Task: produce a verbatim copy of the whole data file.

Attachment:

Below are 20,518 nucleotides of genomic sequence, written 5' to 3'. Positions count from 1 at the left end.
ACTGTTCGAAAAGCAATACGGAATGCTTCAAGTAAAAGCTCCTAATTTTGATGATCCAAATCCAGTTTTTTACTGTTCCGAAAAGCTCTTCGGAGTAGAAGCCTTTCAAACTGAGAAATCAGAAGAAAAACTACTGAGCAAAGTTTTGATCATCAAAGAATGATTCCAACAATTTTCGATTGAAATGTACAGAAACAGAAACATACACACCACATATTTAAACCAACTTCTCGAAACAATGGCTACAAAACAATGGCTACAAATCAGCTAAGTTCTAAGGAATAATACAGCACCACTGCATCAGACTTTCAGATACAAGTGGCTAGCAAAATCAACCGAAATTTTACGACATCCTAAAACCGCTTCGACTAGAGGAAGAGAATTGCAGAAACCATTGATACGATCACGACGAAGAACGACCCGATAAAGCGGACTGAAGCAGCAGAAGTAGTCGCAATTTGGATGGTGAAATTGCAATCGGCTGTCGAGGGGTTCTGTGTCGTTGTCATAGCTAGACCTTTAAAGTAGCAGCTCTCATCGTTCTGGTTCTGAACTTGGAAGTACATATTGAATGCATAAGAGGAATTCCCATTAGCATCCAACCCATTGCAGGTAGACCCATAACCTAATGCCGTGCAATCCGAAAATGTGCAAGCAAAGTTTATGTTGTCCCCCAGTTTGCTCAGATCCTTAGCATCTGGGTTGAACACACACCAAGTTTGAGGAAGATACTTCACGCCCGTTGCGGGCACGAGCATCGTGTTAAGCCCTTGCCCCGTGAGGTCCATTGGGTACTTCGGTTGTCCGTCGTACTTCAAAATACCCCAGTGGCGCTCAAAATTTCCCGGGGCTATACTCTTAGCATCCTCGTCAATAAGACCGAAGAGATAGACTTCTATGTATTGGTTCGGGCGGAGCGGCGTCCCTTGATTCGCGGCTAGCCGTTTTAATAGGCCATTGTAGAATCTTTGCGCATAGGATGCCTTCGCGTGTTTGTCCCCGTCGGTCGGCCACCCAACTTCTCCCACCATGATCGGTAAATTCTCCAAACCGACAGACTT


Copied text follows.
Below are 20,518 nucleotides of genomic sequence, written 5' to 3'. Positions count from 1 at the left end.
ACTGTTCGAAAAGCAATACGGAATGCTTCAAGTAAAAGCTCCTAATTTTGATGATCCAAATCCAGTTTTTTACTGTTCCGAAAAGCTCTTCGGAGTAGAAGCCTTTCAAACTGAGAAATCAGAAGAAAAACTACTGAGCAAAGTTTTGATCATCAAAGAATGATTCCAACAATTTTCGATTGAAATGTACAGAAACAGAAACATACACACCACATATTTAAACCAACTTCTCGAAACAATGGCTACAAAACAATGGCTACAAATCAGCTAAGTTCTAAGGAATAATACAGCACCACTGCATCAGACTTTCAGATACAAGTGGCTAGCAAAATCAACCGAAATTTTACGACATCCTAAAACCGCTTCGACTAGAGGAAGAGAATTGCAGAAACCATTGATACGATCACGACGAAGAACGACCCGATAAAGCGGACTGAAGCAGCAGAAGTAGTCGCAATTTGGATGGTGAAATTGCAATCGGCTGTCGAGGGGTTCTGTGTCGTTGTCATAGCTAGACCTTTAAAGTAGCAGCTCTCATCGTTCTGGTTCTGAACTTGGAAGTACATATTGAATGCATAAGAGGAATTCCCATTAGCATCCAACCCATTGCAGGTAGACCCATAACCTAATGCCGTGCAATCCGAAAATGTGCAAGCAAAGTTTATGTTGTCCCCCAGTTTGCTCAGATCCTTAGCATCTGGGTTGAACACACACCAAGTTTGAGGAAGATACTTCACGCCCGTTGCGGGCACGAGCATCGTGTTAAGCCCTTGCCCCGTGAGGTCCATTGGGTACTTCGGTTGTCCGTCGTACTTCAAAATACCCCAGTGGCGCTCAAAATTTCCCGGGGCTATACTCTTAGCATCCTCGTCAATAAGACCGAAGAGATAGACTTCTATGTATTGGTTCGGGCGGAGCGGCGTCCCTTGATTCGCGGCTAGCCGTTTTAATAGGCCATTGTAGAATCTTTGCGCATAGGATGCCTTCGCGTGTTTGTCCCCGTCGGTCGGCCACCCAACTTCTCCCACCATGATCGGTAAATTCTCCAAACCGACAGACTT